The Psion Organiser was the brand name of a range of pocket computers developed by the British company Psion in the 1980s.The Organiser I launched in 1984 and the Organiser II launched in 1986. Both had a hard plastic sliding cover protecting a 66 keyboard with letters arranged alphabetically. The Organiser II competed with personal organiser wallets and can be considered the first usable Electronic organizer, or Personal digital assistant (PDA) in that it combined an electronic diary and searchable address database in a small, portable device.

The Psion MC 400 was a laptop made by Psion PLC and was released in 1989. The main power is provided by eight AA batteries. Alternatively, the device may be powered by an external 12V power source.

The MC 400 was of the same generation as the Psion 3 series but it has a larger size screen. The MC 400 could be programmed using OPL much like the Series 3. Unlike the Series 3, the MC 400 has 4 bays for removable solid-state disk drives compared to 2 on Series 3 devices. The serial port also provides PC connectivity if used with the separately available PsiWin software using the lead designed for the Series 3 or 3A.

The Newton is a series of personal digital assistants (PDA) developed and marketed by Apple Computer, Inc. An early device in the PDA category the Newton originated the term "personal digital assistant" it was the first to feature handwriting recognition. Apple started developing the platform in 1987 and shipped the first devices in 1993. Production officially ended on February 27, 1998.

The MessagePad is the first series of personal digital assistant devices developed by Apple Computer for the Newton platform in 1993. Some electronic engineering and the manufacture of Apple's MessagePad devices was undertaken in Japan by the Sharp Corporation. The devices were based on the ARM 610 RISC processor and all featured handwriting recognition software and were developed and marketed by Apple.

The eMate 300 is a personal digital assistant designed, manufactured and sold by Apple Computer to the education market as a low-cost laptop running the Newton operating system. It was the only Newton Device with a built-in keyboard. The eMate was introduced March 7, 1997 and was discontinued along with the Apple Newton product line and its operating system on February 27, 1998

The Nokia 9000 Communicator was the first product in Nokia's Communicator series, announced at CeBIT 1996 and introduced into the market on 15 August 1996. The phone was large and heavy at 397 grams (14.0 oz) but powerful at the time. It is powered by an Intel 24 MHz i386 CPU and has 8 MB of memory, which is divided between applications (4 MB), program memory (2 MB) and user data (2 MB). The operating system is PEN/GEOS 3.0. The Communicator is one of the earliest smartphones on the market, after the IBM Simon in 1994 and the HP OmniGo 700LX, a DOS-based palmtop PC with integrated cradle for the Nokia 2110 cellular phone, announced in late 1995 and shipped in March 1996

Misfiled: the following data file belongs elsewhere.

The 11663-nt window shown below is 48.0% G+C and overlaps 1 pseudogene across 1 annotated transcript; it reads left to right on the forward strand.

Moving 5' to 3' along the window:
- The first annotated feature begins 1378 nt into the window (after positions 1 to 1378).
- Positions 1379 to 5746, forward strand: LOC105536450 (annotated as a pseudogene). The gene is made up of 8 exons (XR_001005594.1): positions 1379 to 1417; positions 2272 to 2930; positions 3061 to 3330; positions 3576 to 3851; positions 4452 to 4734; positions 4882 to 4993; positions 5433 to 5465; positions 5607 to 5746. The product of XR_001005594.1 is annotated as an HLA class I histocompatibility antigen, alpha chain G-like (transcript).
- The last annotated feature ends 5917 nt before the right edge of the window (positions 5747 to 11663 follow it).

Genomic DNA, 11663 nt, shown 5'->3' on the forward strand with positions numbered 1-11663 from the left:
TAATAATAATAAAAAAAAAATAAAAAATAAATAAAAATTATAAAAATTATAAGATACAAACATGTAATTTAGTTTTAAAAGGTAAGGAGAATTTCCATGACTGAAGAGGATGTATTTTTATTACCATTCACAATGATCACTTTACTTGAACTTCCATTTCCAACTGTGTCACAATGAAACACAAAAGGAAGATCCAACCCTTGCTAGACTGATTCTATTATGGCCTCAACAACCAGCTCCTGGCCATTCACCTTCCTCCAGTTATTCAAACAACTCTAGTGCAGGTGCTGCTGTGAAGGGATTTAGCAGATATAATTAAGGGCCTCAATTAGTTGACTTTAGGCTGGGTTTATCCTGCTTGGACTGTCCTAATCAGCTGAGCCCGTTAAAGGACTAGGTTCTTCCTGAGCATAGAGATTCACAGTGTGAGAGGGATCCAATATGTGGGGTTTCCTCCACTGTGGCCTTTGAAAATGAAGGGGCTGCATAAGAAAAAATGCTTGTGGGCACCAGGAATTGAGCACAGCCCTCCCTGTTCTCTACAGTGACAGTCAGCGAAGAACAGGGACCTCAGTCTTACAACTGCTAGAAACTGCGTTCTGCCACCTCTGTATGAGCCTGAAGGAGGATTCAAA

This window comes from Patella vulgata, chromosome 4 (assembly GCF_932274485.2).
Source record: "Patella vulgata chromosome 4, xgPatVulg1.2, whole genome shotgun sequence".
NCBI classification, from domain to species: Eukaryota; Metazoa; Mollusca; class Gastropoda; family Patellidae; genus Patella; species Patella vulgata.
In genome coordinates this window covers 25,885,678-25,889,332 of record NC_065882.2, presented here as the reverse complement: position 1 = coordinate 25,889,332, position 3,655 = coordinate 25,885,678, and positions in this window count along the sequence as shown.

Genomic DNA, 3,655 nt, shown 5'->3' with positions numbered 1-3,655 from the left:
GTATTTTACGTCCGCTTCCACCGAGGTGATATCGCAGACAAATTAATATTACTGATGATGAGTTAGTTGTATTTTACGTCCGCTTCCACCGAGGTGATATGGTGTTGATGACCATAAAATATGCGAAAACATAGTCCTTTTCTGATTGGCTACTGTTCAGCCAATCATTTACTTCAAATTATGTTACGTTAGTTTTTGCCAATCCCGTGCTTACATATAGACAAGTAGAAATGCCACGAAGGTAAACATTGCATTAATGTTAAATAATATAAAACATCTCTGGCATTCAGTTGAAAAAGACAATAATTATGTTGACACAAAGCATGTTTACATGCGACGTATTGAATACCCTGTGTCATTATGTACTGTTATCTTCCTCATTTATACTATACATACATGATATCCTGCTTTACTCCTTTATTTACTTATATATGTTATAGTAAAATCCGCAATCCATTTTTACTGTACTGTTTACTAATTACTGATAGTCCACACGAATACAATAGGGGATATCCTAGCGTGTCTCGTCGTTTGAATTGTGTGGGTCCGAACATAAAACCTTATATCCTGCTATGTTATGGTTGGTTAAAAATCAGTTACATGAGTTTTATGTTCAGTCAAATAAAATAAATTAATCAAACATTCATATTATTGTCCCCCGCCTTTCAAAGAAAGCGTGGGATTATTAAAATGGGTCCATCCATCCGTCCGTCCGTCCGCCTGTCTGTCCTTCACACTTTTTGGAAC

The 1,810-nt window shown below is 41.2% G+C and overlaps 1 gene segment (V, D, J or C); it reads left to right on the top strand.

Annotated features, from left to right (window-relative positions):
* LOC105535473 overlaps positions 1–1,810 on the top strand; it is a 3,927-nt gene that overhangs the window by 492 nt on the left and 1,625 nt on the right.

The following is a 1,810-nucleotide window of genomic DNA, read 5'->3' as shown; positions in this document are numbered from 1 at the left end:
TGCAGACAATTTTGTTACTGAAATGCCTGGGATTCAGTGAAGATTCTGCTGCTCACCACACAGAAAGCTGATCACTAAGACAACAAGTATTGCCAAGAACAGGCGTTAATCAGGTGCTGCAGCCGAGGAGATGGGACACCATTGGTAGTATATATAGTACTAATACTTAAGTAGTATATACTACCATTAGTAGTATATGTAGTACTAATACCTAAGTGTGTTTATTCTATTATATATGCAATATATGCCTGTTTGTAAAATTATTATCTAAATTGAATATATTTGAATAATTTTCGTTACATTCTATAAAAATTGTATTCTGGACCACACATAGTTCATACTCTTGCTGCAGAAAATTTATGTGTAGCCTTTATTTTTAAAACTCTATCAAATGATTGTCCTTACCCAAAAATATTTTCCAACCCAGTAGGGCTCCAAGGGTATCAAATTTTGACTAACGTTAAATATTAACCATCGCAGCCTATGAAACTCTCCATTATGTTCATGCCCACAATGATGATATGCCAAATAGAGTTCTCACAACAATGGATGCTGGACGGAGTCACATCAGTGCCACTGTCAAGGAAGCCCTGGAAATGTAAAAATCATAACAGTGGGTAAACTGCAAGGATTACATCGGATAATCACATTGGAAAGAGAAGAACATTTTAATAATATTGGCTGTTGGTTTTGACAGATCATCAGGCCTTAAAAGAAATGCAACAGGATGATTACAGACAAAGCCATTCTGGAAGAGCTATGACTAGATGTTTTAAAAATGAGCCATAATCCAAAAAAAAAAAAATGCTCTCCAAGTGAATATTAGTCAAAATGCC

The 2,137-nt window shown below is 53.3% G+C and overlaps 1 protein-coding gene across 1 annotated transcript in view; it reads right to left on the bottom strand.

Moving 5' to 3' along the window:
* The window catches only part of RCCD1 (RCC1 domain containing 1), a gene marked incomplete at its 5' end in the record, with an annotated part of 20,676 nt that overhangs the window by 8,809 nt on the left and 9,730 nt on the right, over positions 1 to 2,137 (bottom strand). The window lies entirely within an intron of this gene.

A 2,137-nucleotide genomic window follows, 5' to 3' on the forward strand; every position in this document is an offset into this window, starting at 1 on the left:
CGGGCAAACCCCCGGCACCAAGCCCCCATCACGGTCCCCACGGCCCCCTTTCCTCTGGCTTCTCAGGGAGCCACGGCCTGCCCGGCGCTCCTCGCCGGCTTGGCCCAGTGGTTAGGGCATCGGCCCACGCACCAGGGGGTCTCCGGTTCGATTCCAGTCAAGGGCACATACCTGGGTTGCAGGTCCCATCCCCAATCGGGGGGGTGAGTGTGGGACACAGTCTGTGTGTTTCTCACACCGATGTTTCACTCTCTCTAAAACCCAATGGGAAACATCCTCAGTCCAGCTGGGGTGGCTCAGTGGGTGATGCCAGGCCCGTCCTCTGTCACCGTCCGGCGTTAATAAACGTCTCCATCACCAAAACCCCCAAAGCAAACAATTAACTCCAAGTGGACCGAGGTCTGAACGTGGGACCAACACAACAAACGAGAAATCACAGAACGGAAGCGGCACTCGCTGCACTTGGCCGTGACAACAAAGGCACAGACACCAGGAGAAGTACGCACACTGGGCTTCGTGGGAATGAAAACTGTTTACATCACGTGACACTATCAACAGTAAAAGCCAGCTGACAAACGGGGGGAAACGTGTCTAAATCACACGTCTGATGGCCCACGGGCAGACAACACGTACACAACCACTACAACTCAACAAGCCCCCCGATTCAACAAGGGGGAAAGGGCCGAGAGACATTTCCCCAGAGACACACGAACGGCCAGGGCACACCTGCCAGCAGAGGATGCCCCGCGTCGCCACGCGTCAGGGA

The Pilot 1000 and Pilot 5000 were the first generations of PDAs produced by Palm Computing (then a subsidiary of U.S. Robotics). It was introduced in March 1996. The Pilot uses a Motorola 68328 processor at 16 MHz, and had 128 kB (Pilot 1000) or 512 kB (Pilot 5000) built in Random-access memory. Underneath the screen sits a green on/off button, four applications buttons (Date Book, Address Book, To Do List, and Memo Pad) and two scroll buttons. At left, contrast control. At right top, stylus slot. On the back of the device there is a Memory Slot door, Reset button, battery compartment (held two AAA batteries) and Serial Port (for use with the PalmPilot Cradle).

swaghauler 01-21-2020 07:15 PM

Skill Modifiers?
I like the idea of YouTube videos, manuals, and "Expert Systems" which walk you through doing something having a "Mechanical Bonus" during play.

I allow a Manual, Video, or Diagram to give a +1 on a task roll involving a PHYSICAL SKILL (like shooting, flying, or driving) where doing the skill requires practice or repetitive training.

On skills that are "Informational" by nature (understanding basic language phrases, diagnosing symptoms, or how to operate a radio), I allow a LEVEL OF DIFFICULTY SHIFT, provided the task isn't TOO complex.

This assumes the manual user has the time to thoroughly read or watch the video and can reference the material as they are doing the task in question (my player's medic loves his Physician's Desk Reference of Diseases manual).

How do you handle so-called "tutorials" during play?

rcaf_777 01-22-2020 11:33 AM

An interesting option using pagers